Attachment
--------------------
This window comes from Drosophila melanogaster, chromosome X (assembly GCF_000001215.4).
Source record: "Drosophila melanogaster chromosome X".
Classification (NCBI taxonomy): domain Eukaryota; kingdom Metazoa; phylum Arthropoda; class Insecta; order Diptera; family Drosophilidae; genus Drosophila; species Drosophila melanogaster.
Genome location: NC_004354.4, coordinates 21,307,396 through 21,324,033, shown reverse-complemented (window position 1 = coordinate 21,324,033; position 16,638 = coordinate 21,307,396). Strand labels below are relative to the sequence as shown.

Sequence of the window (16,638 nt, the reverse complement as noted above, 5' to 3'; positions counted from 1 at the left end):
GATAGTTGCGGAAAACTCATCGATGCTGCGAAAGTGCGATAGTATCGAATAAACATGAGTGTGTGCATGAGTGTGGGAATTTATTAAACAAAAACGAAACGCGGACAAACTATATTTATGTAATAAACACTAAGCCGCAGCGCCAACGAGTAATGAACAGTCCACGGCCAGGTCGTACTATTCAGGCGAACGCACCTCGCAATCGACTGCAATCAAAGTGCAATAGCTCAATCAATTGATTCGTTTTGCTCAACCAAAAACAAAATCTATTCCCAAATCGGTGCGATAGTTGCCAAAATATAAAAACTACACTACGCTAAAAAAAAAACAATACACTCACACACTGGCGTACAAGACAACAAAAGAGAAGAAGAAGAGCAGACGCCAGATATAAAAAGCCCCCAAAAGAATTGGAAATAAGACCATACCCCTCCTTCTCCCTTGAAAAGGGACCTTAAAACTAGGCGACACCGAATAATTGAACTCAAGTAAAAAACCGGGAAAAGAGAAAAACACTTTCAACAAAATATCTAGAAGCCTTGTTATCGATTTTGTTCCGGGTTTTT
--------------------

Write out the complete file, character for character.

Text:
This window comes from Drosophila melanogaster, chromosome X (assembly GCF_000001215.4).
Source record: "Drosophila melanogaster chromosome X".
Classification (NCBI taxonomy): domain Eukaryota; kingdom Metazoa; phylum Arthropoda; class Insecta; order Diptera; family Drosophilidae; genus Drosophila; species Drosophila melanogaster.
Genome location: NC_004354.4, coordinates 21,307,396 through 21,324,033, shown reverse-complemented (window position 1 = coordinate 21,324,033; position 16,638 = coordinate 21,307,396). Strand labels below are relative to the sequence as shown.

Sequence of the window (16,638 nt, the reverse complement as noted above, 5' to 3'; positions counted from 1 at the left end):
GATAGTTGCGGAAAACTCATCGATGCTGCGAAAGTGCGATAGTATCGAATAAACATGAGTGTGTGCATGAGTGTGGGAATTTATTAAACAAAAACGAAACGCGGACAAACTATATTTATGTAATAAACACTAAGCCGCAGCGCCAACGAGTAATGAACAGTCCACGGCCAGGTCGTACTATTCAGGCGAACGCACCTCGCAATCGACTGCAATCAAAGTGCAATAGCTCAATCAATTGATTCGTTTTGCTCAACCAAAAACAAAATCTATTCCCAAATCGGTGCGATAGTTGCCAAAATATAAAAACTACACTACGCTAAAAAAAAAACAATACACTCACACACTGGCGTACAAGACAACAAAAGAGAAGAAGAAGAGCAGACGCCAGATATAAAAAGCCCCCAAAAGAATTGGAAATAAGACCATACCCCTCCTTCTCCCTTGAAAAGGGACCTTAAAACTAGGCGACACCGAATAATTGAACTCAAGTAAAAAACCGGGAAAAGAGAAAAACACTTTCAACAAAATATCTAGAAGCCTTGTTATCGATTTTGTTCCGGGTTTTT